Leading by example wins nurse award

ROBIN RAYMOND
Last updated 16:00 10/09/2012

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A woman who wanted to be a nurse at the age of 3 and went on to pioneer the role of surgeon's assistant at Wairau Hospital has been honoured nationally.

But it is her work as a diabetes educator with Maori that Heather Oelrich counts among her most successful initiatives.

Mrs Oelrich was awarded the New Zealand Nurses Organisation's service to nursing award in a ceremony at Wairau Pa near Grovetown on Friday.

NZNO Top of the South Regional Council member Jo Janssen said Mrs Oelrich was nominated for the award because of her lifelong service to nursing, particularly in Marlborough with Te Hauora O Ngati Rarua, where she developed the role of Maori diabetes nurse educator, and as Maori health manager at the Blenheim Primary Health Organisation/Kimi Hauora Wairau.

She also spent 23 years working as a surgeon's assistant, including pioneering the role at Wairau Hospital.

Mrs Oelrich told the group of about 30 family and friends that she had wanted to be a nurse since she was 3 years old.

Her dream had been to work with Maori along the Whanganui River near where she grew up, but she was turned down for a similar role soon after qualifying as nurse.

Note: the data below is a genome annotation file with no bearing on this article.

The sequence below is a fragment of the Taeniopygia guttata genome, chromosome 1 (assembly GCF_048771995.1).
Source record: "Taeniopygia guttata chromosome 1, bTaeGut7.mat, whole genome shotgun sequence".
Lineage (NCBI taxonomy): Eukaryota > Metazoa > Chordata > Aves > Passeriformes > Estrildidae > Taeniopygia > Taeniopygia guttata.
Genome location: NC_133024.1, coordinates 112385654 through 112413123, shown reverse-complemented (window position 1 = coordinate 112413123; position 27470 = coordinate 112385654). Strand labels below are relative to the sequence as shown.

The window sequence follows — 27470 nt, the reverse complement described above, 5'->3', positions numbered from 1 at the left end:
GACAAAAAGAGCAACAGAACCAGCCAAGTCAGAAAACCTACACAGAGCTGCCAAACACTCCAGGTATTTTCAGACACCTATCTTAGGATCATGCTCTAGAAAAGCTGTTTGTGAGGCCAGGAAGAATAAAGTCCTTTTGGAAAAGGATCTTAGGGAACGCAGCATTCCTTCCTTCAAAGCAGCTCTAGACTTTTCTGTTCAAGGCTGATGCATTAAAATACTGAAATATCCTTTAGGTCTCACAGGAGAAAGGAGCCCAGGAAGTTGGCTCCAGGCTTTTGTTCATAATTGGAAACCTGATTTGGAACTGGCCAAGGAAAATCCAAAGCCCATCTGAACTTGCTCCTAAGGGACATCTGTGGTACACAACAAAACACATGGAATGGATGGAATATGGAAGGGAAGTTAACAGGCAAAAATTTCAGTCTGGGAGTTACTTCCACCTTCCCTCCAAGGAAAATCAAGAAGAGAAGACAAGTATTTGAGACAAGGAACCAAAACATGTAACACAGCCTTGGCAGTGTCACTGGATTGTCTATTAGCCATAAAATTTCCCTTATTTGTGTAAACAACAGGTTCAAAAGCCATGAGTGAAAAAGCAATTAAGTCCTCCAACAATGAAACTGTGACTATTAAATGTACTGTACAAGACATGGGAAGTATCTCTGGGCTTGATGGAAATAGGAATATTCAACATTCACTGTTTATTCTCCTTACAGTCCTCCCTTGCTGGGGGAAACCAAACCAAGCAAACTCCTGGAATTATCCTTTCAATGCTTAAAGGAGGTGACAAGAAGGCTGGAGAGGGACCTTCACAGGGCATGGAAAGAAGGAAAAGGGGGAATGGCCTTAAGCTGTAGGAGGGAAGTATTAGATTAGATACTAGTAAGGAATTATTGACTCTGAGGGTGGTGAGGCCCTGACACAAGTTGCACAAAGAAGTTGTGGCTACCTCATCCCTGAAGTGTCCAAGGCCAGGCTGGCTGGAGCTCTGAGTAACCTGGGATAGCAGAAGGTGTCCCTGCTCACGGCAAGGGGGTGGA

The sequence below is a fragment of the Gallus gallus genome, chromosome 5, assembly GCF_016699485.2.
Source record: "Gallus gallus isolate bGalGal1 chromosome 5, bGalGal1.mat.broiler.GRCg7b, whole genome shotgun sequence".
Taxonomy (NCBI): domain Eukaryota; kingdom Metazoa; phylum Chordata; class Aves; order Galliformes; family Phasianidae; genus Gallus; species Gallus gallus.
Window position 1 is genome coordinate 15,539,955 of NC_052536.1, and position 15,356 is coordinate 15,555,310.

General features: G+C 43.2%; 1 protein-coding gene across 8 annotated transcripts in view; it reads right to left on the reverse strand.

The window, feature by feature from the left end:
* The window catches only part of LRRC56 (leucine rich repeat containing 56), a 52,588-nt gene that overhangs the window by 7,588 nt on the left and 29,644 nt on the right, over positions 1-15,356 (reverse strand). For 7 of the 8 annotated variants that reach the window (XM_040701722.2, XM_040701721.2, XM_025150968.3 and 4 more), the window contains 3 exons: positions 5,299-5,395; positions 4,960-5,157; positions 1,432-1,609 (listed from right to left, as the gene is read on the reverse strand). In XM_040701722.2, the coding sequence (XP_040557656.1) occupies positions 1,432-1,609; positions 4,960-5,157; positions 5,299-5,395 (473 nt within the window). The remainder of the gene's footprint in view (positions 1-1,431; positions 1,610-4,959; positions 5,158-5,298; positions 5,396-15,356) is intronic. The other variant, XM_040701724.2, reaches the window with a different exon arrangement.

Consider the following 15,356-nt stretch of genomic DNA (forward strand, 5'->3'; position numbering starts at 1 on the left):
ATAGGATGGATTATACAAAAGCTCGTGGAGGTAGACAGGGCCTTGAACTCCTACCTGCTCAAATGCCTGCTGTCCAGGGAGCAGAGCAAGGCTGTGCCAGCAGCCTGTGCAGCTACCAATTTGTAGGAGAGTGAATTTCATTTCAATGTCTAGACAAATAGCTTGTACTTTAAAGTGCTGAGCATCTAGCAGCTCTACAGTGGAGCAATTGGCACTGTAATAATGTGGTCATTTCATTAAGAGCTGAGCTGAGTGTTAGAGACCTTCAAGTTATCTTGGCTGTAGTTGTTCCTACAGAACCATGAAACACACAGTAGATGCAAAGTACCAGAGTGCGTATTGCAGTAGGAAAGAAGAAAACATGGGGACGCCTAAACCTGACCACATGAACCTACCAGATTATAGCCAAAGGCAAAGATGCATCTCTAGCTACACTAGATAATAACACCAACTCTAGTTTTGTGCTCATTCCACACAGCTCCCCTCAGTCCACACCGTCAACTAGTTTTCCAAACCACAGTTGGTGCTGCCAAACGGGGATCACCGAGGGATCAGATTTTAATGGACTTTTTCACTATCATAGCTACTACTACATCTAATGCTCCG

Instead she had to wait two decades to fulfil her dream, taking up the role with Te Hauora O Ngati Rarua.

For the next 15 years she dedicated her time to improving Maori health including creating the role of diabetes nurse educator in 2005, the first role of its kind in the country, before moving to the Kimi Hauora Wairau in 2010.

Te Hauora O Ngati Rarua chairwoman Molly Luke said Mrs Oelrich had broken new ground and raised the mana of the people with her work.

Mrs Oelrich said her diabetes work involved a positive focus on education and prevention including healthy eating and activity and had broad benefits.

"It's focusing on wellness because quite often people get a condition but they can still keep well by lifestyle changes. While the focus is on diabetes it impacts on heart health and gout and things like that. Often people don't have awareness of what's available for them so it's also making sure they have access to all the services they're entitled to."

The work had been a privilege, she said, and she encouraged other Maori women in Marlborough to take up nursing.

The award would normally have been given out at the NZNO national awards in Wellington next week, but Mrs Oelrich is unable to go so her citation will be read instead.

She was grateful to be able to celebrate instead with family and friends at the marae, which was a special place for her, she said.

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- The Marlborough Express

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